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Russian women switched at birth pursue legal action

By Leigh Goessl     Feb 13, 2012 in World
Orenburg - Two women, angered about information they've learned regarding their births, are pursuing legal action against a local maternity hospital in Russia's Orenburg region.
Switched at birth in 1975, the women grew up in families in Orenburg's Belyayevka village for 37 years without knowing their true birth parents, having been raised by families that were not their own. Reportedly the two women grew up as friends since their early childhood.
Itar-Tass reported locals indicated the two women did not look like either of their parents. A DNA test was conducted, and results confirmed the women grew up in the wrong households.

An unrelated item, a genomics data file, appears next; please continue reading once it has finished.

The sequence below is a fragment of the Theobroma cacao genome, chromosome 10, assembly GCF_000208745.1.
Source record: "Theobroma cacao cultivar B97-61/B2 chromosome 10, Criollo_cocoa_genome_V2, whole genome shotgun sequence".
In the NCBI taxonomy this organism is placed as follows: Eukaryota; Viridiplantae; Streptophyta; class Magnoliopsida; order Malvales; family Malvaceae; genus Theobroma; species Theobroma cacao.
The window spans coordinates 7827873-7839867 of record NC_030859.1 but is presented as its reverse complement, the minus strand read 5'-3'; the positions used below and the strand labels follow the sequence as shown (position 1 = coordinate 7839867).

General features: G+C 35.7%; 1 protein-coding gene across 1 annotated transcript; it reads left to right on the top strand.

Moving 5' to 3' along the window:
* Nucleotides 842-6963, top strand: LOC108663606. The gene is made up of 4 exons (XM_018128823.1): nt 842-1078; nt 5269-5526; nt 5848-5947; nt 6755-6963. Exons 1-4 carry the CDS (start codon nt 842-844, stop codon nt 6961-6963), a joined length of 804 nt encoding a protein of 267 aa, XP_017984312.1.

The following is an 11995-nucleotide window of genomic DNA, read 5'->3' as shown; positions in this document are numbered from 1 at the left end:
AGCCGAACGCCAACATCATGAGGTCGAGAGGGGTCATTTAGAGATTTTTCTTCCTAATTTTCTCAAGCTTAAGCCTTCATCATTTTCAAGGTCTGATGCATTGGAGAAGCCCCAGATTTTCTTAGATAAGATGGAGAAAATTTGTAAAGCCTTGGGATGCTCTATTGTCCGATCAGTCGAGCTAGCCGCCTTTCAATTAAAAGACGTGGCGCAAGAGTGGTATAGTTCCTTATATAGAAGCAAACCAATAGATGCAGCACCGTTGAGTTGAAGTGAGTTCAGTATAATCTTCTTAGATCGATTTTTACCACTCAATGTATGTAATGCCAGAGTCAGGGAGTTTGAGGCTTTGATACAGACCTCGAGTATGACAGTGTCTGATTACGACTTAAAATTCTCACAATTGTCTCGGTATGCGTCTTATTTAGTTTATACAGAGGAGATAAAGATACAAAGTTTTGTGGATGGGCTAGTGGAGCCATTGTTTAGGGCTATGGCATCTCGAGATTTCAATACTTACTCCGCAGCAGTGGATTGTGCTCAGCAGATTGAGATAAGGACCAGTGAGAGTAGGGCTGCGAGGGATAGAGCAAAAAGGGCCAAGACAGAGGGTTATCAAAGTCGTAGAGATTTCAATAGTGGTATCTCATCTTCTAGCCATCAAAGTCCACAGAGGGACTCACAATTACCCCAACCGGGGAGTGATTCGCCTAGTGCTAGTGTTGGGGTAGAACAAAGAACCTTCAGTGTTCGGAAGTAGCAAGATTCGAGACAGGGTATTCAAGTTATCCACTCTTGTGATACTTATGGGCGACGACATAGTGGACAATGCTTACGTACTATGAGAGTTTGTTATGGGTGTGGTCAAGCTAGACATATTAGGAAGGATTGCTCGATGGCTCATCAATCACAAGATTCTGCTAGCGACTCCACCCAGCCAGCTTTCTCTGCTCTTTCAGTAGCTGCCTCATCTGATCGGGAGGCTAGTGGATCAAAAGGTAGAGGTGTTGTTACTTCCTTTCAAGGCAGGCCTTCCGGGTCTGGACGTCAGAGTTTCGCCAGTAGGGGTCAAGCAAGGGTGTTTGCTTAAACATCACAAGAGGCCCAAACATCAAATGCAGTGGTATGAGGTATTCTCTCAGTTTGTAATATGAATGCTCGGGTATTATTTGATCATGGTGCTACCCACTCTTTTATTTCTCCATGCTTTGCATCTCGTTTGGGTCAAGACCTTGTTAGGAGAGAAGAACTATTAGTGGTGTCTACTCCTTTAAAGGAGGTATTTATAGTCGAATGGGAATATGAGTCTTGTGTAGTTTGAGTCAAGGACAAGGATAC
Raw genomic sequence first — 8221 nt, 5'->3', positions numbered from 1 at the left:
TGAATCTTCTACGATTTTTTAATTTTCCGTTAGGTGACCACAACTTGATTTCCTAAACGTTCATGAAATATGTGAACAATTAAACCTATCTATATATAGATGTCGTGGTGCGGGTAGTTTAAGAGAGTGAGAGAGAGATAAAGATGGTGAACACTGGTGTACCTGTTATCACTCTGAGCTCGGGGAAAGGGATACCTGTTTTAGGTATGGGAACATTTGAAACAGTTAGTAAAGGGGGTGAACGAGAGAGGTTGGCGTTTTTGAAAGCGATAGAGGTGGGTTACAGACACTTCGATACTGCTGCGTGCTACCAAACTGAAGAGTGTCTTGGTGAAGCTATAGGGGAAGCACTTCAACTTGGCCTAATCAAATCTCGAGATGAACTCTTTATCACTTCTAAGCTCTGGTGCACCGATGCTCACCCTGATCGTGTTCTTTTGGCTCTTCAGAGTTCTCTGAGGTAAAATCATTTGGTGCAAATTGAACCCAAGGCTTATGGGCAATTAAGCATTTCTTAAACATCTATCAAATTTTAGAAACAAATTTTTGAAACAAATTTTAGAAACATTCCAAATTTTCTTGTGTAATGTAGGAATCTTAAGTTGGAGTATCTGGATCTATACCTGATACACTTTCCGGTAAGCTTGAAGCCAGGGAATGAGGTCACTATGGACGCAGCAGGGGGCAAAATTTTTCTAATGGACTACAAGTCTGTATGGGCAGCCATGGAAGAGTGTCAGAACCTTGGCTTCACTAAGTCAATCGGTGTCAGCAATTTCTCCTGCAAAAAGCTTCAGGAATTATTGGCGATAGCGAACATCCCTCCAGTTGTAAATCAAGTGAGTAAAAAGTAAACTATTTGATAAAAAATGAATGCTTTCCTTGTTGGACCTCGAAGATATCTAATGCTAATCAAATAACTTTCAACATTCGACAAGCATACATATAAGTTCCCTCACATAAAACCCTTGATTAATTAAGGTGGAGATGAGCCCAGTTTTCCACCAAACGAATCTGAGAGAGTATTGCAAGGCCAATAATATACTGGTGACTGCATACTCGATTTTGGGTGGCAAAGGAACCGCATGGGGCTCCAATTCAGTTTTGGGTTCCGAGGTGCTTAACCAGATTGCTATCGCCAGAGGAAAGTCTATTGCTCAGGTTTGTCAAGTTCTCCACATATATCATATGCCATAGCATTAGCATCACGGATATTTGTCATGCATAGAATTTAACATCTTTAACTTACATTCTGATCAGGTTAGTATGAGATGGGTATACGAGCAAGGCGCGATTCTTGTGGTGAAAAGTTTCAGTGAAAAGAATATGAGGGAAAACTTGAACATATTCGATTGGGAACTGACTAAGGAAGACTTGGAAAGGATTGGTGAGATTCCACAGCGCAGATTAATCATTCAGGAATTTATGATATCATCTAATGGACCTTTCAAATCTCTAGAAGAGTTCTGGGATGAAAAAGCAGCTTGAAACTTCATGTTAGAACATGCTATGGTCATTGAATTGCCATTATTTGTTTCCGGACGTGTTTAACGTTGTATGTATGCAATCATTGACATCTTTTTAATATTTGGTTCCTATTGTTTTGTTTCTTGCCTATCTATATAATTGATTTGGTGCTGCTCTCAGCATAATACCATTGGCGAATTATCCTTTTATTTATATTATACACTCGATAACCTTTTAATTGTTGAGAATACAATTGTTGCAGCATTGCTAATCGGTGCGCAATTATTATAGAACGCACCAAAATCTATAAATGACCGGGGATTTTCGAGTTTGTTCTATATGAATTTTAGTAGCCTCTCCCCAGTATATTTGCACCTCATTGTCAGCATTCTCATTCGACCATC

Angered by negligence, the women are taking the issue to court. The paperwork was filed on Jan. 30.
Russia's Pravda News reported a court of Orenburg accepted the civil action. The women are "seeking compensation for the moral damage."
Named as defendants in the case are the administration of the hospital and from the municipal administration. According to Russian publication Ria Novosti, a court press release named the plantiffs as Arkhipova N.M. and Buanova O.V.
Preliminary preparatory session for the case was held on Feb. 9 and witnesses gave their testimonies. The Orenburg Court will hear the case on Feb. 21, Itar-Tass reported a court spokesperson said.
The plaintiffs are each seeking 3 million rubles ($100,391.47) in compensation.
Last fall a similar case emerged in the Chelyabinsk region of Russia. In that case, during a divorce dispute, which resulted in genetic tests, it was found two 12-year-old girls had been switched at birth. In that case the parents also pursued legal action and the hospital was court-ordered to pay the families over 6 million rubles ($200,000).
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